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nothing new at Edgware hospital today that was not planned by the previous Government, although the accident services there now reside in what is called an urgent treatment centre. That used to be called the minor accident treatment centre, and the new name only confuses the public.

What the Conservative Government did in this sector is exactly the same as what the present Government are doing--when new facilities are built, old facilities are closed.

Ms Ryan: That seemed a very lengthy intervention, but I shall respond to the points that the hon. Gentleman made. He clearly said that the previous Conservative Government planned the closure of the accident and emergency department at Edgware hospital. Its subsequent closure is a matter of record. Moreover, the facilities at Edgware have been thought through carefully. What is different under this Government is that they are funded.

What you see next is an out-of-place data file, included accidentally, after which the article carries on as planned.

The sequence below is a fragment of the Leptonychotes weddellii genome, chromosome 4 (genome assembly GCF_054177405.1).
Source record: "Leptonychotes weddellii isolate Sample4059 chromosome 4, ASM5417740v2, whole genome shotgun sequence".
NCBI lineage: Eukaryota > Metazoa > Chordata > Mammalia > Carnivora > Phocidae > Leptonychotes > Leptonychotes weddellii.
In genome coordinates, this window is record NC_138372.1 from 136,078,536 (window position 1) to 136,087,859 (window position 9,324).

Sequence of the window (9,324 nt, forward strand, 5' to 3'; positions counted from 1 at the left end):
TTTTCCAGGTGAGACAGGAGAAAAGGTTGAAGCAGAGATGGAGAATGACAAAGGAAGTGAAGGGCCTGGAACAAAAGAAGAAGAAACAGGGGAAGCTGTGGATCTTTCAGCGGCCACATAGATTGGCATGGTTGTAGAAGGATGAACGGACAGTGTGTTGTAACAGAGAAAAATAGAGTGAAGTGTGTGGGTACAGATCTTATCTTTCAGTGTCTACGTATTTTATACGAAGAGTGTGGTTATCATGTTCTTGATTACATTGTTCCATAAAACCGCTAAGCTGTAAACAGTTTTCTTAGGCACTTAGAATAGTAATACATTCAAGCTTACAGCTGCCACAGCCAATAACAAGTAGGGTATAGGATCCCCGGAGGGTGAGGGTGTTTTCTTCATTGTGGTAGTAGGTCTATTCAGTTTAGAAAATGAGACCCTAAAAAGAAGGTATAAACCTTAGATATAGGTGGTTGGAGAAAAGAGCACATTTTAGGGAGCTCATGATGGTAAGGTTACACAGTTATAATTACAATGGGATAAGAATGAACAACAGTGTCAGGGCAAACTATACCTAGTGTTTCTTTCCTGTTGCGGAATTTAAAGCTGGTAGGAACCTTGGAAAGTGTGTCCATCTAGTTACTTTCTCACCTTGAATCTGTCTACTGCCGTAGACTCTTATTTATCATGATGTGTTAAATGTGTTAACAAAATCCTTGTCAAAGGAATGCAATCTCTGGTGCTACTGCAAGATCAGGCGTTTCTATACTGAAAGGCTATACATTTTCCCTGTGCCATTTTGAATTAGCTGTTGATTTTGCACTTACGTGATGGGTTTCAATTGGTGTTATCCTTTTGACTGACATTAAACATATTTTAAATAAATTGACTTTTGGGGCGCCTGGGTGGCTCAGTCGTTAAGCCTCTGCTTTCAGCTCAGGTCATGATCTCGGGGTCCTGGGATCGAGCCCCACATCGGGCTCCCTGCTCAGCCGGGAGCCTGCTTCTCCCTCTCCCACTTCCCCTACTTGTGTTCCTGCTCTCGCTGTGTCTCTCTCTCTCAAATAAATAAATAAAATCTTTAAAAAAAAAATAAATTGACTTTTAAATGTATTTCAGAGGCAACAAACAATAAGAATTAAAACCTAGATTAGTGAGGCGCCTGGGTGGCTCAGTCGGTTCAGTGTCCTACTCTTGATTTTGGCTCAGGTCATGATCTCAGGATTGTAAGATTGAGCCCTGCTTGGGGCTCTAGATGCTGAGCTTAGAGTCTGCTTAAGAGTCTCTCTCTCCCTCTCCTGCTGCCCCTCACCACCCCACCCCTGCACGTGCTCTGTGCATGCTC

The hon. Gentleman and I have a connection, in that our two hospitals--Chase Farm and Barnet--now form a merged trust, with a wonderful, state-of-the-art accident and emergency unit. However, across north London, the hospitals include Edgware, Barnet and Chase Farm, North Middlesex, the Whittington and the Royal Free. The Turnberg report's assessment of the desirable number of new attendances at accident and emergency departments makes it clear that the department at Edgware was needed and that there was no reason to close it. A bottleneck has been created at Barnet hospital, and difficulties have resulted for north London's accident and emergency services.

However, those difficulties are being accommodated, and extra funding is being made available. There are new accident and emergency facilities at North Middlesex hospital, and the aim is to improve the facilities at Chase Farm. Yet that bottleneck and the resulting problems were in part caused by the decision that the previous Government took about Edgware.